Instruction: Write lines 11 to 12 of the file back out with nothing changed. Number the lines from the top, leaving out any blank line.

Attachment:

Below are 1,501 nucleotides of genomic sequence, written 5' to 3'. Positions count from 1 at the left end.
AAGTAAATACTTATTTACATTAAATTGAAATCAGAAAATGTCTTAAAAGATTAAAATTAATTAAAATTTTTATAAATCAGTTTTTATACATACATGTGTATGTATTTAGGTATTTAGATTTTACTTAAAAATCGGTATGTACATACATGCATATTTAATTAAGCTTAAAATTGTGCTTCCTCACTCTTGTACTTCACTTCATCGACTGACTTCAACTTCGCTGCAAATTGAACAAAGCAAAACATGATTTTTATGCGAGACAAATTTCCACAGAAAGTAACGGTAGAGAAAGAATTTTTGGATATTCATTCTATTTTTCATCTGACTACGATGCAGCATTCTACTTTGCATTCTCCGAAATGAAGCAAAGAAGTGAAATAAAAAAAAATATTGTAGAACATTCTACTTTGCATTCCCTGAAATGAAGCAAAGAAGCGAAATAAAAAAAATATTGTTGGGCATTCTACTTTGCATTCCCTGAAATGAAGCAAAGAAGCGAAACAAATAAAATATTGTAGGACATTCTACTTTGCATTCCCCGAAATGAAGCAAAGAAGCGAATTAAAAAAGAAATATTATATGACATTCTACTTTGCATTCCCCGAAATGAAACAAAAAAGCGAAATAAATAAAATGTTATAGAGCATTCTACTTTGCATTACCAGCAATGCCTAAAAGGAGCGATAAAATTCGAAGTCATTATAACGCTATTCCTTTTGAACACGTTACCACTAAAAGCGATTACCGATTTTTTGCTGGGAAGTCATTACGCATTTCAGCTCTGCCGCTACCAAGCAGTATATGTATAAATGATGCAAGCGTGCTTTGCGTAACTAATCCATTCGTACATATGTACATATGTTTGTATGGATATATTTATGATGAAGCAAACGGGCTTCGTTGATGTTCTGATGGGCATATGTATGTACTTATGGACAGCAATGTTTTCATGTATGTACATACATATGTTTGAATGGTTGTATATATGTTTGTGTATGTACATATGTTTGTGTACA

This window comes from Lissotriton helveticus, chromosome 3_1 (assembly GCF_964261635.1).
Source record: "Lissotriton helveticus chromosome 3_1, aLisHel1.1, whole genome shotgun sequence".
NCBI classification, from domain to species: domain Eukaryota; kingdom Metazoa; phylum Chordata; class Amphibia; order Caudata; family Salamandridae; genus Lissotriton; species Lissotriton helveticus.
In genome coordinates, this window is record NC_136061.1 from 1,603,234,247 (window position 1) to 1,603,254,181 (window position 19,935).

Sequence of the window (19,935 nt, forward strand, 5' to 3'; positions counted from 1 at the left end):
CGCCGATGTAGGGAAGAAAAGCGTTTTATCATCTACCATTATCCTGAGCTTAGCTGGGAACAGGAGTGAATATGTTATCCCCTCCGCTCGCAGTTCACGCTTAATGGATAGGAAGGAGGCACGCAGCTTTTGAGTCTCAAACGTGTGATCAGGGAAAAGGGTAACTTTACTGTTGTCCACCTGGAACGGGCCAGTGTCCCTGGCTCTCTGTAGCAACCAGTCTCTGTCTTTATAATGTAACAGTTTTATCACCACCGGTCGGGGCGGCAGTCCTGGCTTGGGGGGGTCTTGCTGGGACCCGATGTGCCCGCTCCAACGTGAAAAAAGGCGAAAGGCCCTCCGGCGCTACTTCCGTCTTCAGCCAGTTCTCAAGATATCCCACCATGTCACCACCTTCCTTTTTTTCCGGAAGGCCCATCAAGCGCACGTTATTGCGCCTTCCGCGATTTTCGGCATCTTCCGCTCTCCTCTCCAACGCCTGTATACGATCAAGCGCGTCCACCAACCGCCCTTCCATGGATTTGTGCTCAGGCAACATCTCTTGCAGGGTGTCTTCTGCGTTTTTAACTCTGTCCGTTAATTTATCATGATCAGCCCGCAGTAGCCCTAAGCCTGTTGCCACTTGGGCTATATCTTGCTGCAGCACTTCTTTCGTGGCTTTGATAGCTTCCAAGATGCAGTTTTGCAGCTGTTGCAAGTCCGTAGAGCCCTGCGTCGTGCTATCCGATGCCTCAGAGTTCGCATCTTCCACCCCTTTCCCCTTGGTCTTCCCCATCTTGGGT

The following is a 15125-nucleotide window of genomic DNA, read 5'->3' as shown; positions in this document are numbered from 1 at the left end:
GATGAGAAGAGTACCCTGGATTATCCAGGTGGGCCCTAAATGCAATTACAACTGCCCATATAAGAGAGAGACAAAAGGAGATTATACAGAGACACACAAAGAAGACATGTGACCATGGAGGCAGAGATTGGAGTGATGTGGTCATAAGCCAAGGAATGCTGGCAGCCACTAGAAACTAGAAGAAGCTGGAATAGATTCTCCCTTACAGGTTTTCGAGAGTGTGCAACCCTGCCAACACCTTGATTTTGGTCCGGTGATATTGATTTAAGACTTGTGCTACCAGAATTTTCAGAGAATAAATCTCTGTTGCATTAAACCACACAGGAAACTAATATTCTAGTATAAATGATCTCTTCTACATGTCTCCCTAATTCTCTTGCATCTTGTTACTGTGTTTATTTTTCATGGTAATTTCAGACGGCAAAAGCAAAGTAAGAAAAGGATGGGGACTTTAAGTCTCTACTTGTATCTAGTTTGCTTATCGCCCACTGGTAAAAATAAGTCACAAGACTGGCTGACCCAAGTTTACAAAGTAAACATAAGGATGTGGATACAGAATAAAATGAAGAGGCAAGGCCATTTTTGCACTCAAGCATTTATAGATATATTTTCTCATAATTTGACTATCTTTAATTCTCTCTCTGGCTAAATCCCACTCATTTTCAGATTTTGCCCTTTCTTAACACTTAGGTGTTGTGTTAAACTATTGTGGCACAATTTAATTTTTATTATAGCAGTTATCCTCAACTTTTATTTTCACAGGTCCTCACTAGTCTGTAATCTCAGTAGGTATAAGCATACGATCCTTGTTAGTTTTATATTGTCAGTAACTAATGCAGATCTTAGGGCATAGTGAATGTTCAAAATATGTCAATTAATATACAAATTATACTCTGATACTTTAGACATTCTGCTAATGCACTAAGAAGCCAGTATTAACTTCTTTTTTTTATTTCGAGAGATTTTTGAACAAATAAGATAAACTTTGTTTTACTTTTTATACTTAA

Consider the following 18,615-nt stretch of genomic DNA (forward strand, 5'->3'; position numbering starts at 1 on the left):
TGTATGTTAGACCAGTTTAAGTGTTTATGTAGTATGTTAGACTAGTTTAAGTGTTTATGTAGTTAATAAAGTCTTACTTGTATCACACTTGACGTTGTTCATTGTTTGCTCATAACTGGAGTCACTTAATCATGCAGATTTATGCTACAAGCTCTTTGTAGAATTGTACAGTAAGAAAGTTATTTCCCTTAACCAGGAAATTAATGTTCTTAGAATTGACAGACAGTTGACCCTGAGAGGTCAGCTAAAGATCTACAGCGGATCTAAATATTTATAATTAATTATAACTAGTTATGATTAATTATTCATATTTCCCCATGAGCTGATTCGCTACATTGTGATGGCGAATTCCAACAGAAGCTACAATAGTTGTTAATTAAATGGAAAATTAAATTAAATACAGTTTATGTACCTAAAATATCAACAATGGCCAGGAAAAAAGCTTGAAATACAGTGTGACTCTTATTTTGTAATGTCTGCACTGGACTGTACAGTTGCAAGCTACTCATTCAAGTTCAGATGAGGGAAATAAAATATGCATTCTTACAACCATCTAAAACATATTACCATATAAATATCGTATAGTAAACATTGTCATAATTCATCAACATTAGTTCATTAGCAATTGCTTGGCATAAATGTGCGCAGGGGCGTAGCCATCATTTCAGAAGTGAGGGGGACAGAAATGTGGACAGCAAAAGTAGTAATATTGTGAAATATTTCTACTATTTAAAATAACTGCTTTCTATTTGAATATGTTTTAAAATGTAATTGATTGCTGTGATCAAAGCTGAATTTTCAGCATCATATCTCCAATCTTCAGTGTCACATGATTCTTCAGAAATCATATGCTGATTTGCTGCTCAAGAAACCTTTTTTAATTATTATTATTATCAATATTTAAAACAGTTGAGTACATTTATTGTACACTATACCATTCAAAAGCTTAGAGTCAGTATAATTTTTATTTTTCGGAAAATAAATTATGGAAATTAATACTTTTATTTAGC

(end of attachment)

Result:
Consider the following 18,615-nt stretch of genomic DNA (forward strand, 5'->3'; position numbering starts at 1 on the left):
TGTATGTTAGACCAGTTTAAGTGTTTATGTAGTATGTTAGACTAGTTTAAGTGTTTATGTAGTTAATAAAGTCTTACTTGTATCACACTTGACGTTGTTCATTGTTTGCTCATAACTGGAGTCACTTAATCATGCAGATTTATGCTACAAGCTCTTTGTAGAATTGTACAGTAAGAAAGTTATTTCCCTTAACCAGGAAATTAATGTTCTTAGAATTGACAGACAGTTGACCCTGAGAGGTCAGCTAAAGATCTACAGCGGATCTAAATATTTATAATTAATTATAACTAGTTATGATTAATTATTCATATTTCCCCATGAGCTGATTCGCTACATTGTGATGGCGAATTCCAACAGAAGCTACAATAGTTGTTAATTAAATGGAAAATTAAATTAAATACAGTTTATGTACCTAAAATATCAACAATGGCCAGGAAAAAAGCTTGAAATACAGTGTGACTCTTATTTTGTAATGTCTGCACTGGACTGTACAGTTGCAAGCTACTCATTCAAGTTCAGATGAGGGAAATAAAATATGCATTCTTACAACCATCTAAAACATATTACCATATAAATATCGTATAGTAAACATTGTCATAATTCATCAACATTAGTTCATTAGCAATTGCTTGGCATAAATGTGCGCAGGGGCGTAGCCATCATTTCAGAAGTGAGGGGGACAGAAATGTGGACAGCAAAAGTAGTAATATTGTGAAATATTTCTACTATTTAAAATAACTGCTTTCTATTTGAATATGTTTTAAAATGTAATTGATTGCTGTGATCAAAGCTGAATTTTCAGCATCATATCTCCAATCTTCAGTGTCACATGATTCTTCAGAAATCATATGCTGATTTGCTGCTCAAGAAACCTTTTTTAATTATTATTATTATCAATATTTAAAACAGTTGAGTACATTTATTGTACACTATACCATTCAAAAGCTTAGAGTCAGTATAATTTTTATTTTTCGGAAAATAAATTATGGAAATTAATACTTTTATTTAGC